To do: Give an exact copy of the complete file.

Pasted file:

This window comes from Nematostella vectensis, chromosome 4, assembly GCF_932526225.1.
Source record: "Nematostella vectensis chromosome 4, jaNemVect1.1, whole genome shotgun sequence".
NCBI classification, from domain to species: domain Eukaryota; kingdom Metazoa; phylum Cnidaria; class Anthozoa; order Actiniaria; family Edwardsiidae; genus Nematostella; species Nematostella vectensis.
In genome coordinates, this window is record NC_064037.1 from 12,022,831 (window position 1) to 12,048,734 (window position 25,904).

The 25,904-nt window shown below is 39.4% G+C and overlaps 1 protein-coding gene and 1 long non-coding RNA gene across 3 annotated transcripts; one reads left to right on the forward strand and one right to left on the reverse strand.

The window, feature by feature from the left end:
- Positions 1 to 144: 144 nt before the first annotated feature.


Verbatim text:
This window comes from Nematostella vectensis, chromosome 4, assembly GCF_932526225.1.
Source record: "Nematostella vectensis chromosome 4, jaNemVect1.1, whole genome shotgun sequence".
NCBI classification, from domain to species: domain Eukaryota; kingdom Metazoa; phylum Cnidaria; class Anthozoa; order Actiniaria; family Edwardsiidae; genus Nematostella; species Nematostella vectensis.
In genome coordinates, this window is record NC_064037.1 from 12,022,831 (window position 1) to 12,048,734 (window position 25,904).

The 25,904-nt window shown below is 39.4% G+C and overlaps 1 protein-coding gene and 1 long non-coding RNA gene across 3 annotated transcripts; one reads left to right on the forward strand and one right to left on the reverse strand.

The window, feature by feature from the left end:
- Positions 1 to 144: 144 nt before the first annotated feature.